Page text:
Polycom, a top rival to Cisco Systems in the increasingly competitive video collaboration space, is not only not for sale, but it’s actively looking for other companies to buy, according to its new president and CEO.
Andrew Miller, who was appointed the company’s top executive earlier this month, told Reuters in a June 22 report that Polycom officials are looking for companies whose products would complement Polycom’s video conferencing portfolio, such as in the areas of niche, cloud computing or mobile.
“We’re going to become more active in M&A,” he told Reuters.
Rumors about Polycom being sold began to circulate last year, after Cisco made public its bid for Norwegian video conferencing equipment vendor Tandberg. Cisco closed the deal for Tandberg earlier this year for about $3.4 billion.
In November, Logitech made its move in the space with the $405 million acquisition of LifeSize Communications.
Businesses are showing a growing interest in video conferencing, including immersive telepresence technology, as a way of increasing productivity while shaving expensive travel costs.
Cisco bought Tandberg as a way of broadening its TelePresence portfolio and expanding its reach into the midrange business sector. Polycom has been aggressive in partnering with such companies as Hewlett-Packard, which has its own Halo telepresence portfolio.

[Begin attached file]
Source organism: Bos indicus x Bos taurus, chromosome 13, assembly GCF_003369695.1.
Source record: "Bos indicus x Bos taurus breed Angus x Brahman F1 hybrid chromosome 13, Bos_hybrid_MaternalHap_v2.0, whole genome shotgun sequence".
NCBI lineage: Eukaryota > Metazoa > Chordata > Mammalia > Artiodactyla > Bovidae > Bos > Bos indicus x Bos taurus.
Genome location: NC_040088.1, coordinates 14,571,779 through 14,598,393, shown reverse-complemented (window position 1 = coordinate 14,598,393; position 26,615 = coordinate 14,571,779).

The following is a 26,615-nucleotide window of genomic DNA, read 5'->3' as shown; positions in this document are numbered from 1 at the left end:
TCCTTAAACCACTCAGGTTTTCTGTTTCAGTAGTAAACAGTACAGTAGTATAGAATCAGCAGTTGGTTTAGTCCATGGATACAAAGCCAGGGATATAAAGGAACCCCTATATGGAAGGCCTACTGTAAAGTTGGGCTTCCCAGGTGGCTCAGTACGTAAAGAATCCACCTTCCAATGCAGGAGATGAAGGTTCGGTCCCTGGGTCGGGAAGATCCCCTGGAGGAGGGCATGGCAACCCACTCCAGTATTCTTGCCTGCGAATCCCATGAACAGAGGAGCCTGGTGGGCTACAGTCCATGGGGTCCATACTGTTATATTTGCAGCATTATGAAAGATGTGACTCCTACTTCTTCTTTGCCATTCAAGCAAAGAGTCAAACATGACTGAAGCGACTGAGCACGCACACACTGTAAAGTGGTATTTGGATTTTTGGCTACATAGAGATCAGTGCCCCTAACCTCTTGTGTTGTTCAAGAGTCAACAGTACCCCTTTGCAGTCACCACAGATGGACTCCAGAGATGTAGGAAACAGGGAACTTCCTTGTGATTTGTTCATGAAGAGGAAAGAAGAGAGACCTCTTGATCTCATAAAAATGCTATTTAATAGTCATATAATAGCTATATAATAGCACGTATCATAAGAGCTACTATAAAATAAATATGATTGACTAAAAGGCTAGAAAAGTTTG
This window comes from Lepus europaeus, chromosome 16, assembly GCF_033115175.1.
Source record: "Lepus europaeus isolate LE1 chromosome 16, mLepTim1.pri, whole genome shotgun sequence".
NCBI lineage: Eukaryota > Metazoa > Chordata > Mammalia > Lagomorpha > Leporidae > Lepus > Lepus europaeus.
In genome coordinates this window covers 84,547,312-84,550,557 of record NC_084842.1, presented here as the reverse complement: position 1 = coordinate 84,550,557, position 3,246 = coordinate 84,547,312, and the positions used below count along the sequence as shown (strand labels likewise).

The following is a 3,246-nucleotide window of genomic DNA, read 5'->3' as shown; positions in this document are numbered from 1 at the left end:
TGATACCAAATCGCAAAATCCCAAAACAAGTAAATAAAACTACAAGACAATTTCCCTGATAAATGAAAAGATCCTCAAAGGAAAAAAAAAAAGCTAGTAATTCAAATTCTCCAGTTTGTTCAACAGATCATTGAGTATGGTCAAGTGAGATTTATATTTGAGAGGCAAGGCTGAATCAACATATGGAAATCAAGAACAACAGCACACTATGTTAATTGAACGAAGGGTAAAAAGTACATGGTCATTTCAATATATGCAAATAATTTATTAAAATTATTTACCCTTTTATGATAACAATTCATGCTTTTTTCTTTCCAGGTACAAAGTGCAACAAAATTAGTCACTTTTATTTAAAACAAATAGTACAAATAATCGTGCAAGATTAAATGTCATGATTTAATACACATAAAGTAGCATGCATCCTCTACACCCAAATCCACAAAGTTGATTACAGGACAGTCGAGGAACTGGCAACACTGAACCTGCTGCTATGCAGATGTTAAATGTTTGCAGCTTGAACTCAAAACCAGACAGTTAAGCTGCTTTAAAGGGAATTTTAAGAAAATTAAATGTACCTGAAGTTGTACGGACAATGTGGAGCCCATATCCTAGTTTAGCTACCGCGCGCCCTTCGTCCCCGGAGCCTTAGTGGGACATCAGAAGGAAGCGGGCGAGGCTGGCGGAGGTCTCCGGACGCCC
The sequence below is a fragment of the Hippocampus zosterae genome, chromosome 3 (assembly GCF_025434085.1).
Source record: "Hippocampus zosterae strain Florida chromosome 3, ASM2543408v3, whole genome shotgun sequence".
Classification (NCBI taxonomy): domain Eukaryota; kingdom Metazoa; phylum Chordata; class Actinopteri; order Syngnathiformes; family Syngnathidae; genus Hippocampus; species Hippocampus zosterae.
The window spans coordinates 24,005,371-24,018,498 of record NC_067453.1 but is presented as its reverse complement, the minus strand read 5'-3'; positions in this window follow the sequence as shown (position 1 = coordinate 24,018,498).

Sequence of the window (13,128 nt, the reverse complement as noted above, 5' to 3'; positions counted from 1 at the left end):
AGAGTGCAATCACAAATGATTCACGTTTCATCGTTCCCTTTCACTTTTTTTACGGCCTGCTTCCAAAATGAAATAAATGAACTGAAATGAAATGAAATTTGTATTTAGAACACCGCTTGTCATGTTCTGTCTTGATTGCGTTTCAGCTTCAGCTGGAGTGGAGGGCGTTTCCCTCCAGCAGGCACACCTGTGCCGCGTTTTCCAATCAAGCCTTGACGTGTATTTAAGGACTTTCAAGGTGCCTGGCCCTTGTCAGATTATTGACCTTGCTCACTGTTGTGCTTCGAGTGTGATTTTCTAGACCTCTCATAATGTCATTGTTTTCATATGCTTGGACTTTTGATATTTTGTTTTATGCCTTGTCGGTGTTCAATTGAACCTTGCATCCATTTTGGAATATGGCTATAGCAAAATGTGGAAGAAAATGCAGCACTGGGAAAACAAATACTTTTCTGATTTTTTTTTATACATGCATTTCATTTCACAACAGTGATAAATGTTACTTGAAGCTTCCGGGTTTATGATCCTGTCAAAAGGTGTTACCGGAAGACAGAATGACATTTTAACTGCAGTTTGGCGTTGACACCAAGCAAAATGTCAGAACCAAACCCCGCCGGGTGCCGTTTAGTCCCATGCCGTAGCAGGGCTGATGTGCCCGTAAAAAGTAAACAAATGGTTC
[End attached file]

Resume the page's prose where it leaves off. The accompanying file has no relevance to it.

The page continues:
Polycom’s Miller, a former Cisco executive, touted his company’s financial strength to Reuters. Polycom ended the last quarter debt-free, and with $470 million in cash and investments on hand.
Polycom also has gotten good vibes from the analyst community. In a research note June 21, Piper Jaffrey analysts said that demand for video conferencing technology was strong, particularly in the United States, and that Polycom should benefit.
“The overall feedback in the U.S. market has been exceptionally strong and is likely at all-time record sales levels this quarter,” the analyst report said. “We have received mixed feedback from our European contacts, but the strength in the U.S. market should more than offset European weakness. In addition to video strength, we believe Polycom’s voice business is also growing nicely this quarter with strong demand for IP phones and wireless products.”
According to Piper Jaffrey, while Polycom’s revenue market share dropped slightly in the first quarter, to 31 percent, it grew its market share of unit shipments to 40 percent.